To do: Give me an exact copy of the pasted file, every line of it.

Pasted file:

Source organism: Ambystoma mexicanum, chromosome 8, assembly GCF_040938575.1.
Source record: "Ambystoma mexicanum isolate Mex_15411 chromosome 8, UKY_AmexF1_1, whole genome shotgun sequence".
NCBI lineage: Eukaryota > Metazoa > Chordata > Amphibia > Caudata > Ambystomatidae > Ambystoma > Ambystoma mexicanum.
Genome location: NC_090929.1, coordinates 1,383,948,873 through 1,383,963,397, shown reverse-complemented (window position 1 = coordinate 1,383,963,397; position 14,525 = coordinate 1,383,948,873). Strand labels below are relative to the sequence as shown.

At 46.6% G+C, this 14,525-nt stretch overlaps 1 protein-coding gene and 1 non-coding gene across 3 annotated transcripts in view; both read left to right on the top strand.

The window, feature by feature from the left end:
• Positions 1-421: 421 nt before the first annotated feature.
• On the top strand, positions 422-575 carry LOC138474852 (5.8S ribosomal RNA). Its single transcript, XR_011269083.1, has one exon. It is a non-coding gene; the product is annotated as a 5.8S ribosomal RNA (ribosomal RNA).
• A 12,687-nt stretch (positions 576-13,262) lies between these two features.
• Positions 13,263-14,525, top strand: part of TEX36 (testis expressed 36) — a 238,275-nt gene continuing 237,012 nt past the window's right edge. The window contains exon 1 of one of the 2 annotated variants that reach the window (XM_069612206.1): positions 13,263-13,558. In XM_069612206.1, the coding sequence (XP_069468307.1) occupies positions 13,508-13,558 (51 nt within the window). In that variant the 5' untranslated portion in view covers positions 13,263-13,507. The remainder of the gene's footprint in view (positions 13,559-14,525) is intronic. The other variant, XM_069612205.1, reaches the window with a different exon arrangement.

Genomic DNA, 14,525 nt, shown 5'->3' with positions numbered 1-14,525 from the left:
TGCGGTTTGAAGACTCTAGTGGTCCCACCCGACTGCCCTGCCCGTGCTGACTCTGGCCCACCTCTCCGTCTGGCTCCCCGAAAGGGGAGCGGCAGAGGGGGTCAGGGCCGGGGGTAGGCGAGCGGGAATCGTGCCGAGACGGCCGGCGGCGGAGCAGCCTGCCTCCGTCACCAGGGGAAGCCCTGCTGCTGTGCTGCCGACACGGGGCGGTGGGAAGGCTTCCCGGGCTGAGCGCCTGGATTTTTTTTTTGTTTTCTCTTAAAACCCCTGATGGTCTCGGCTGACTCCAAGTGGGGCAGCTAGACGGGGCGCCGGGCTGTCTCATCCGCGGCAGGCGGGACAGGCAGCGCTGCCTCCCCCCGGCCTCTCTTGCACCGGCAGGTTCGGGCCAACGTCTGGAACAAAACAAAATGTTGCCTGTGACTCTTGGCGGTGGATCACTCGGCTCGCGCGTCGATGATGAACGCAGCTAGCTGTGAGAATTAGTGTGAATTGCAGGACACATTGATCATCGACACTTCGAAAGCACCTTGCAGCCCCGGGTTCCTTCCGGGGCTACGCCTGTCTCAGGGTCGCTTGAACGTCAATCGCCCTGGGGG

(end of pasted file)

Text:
Source organism: Ambystoma mexicanum, chromosome 8, assembly GCF_040938575.1.
Source record: "Ambystoma mexicanum isolate Mex_15411 chromosome 8, UKY_AmexF1_1, whole genome shotgun sequence".
NCBI lineage: Eukaryota > Metazoa > Chordata > Amphibia > Caudata > Ambystomatidae > Ambystoma > Ambystoma mexicanum.
Genome location: NC_090929.1, coordinates 1,383,948,873 through 1,383,963,397, shown reverse-complemented (window position 1 = coordinate 1,383,963,397; position 14,525 = coordinate 1,383,948,873). Strand labels below are relative to the sequence as shown.

At 46.6% G+C, this 14,525-nt stretch overlaps 1 protein-coding gene and 1 non-coding gene across 3 annotated transcripts in view; both read left to right on the top strand.

The window, feature by feature from the left end:
• Positions 1-421: 421 nt before the first annotated feature.
• On the top strand, positions 422-575 carry LOC138474852 (5.8S ribosomal RNA). Its single transcript, XR_011269083.1, has one exon. It is a non-coding gene; the product is annotated as a 5.8S ribosomal RNA (ribosomal RNA).
• A 12,687-nt stretch (positions 576-13,262) lies between these two features.
• Positions 13,263-14,525, top strand: part of TEX36 (testis expressed 36) — a 238,275-nt gene continuing 237,012 nt past the window's right edge. The window contains exon 1 of one of the 2 annotated variants that reach the window (XM_069612206.1): positions 13,263-13,558. In XM_069612206.1, the coding sequence (XP_069468307.1) occupies positions 13,508-13,558 (51 nt within the window). In that variant the 5' untranslated portion in view covers positions 13,263-13,507. The remainder of the gene's footprint in view (positions 13,559-14,525) is intronic. The other variant, XM_069612205.1, reaches the window with a different exon arrangement.

Genomic DNA, 14,525 nt, shown 5'->3' with positions numbered 1-14,525 from the left:
TGCGGTTTGAAGACTCTAGTGGTCCCACCCGACTGCCCTGCCCGTGCTGACTCTGGCCCACCTCTCCGTCTGGCTCCCCGAAAGGGGAGCGGCAGAGGGGGTCAGGGCCGGGGGTAGGCGAGCGGGAATCGTGCCGAGACGGCCGGCGGCGGAGCAGCCTGCCTCCGTCACCAGGGGAAGCCCTGCTGCTGTGCTGCCGACACGGGGCGGTGGGAAGGCTTCCCGGGCTGAGCGCCTGGATTTTTTTTTTGTTTTCTCTTAAAACCCCTGATGGTCTCGGCTGACTCCAAGTGGGGCAGCTAGACGGGGCGCCGGGCTGTCTCATCCGCGGCAGGCGGGACAGGCAGCGCTGCCTCCCCCCGGCCTCTCTTGCACCGGCAGGTTCGGGCCAACGTCTGGAACAAAACAAAATGTTGCCTGTGACTCTTGGCGGTGGATCACTCGGCTCGCGCGTCGATGATGAACGCAGCTAGCTGTGAGAATTAGTGTGAATTGCAGGACACATTGATCATCGACACTTCGAAAGCACCTTGCAGCCCCGGGTTCCTTCCGGGGCTACGCCTGTCTCAGGGTCGCTTGAACGTCAATCGCCCTGGGGG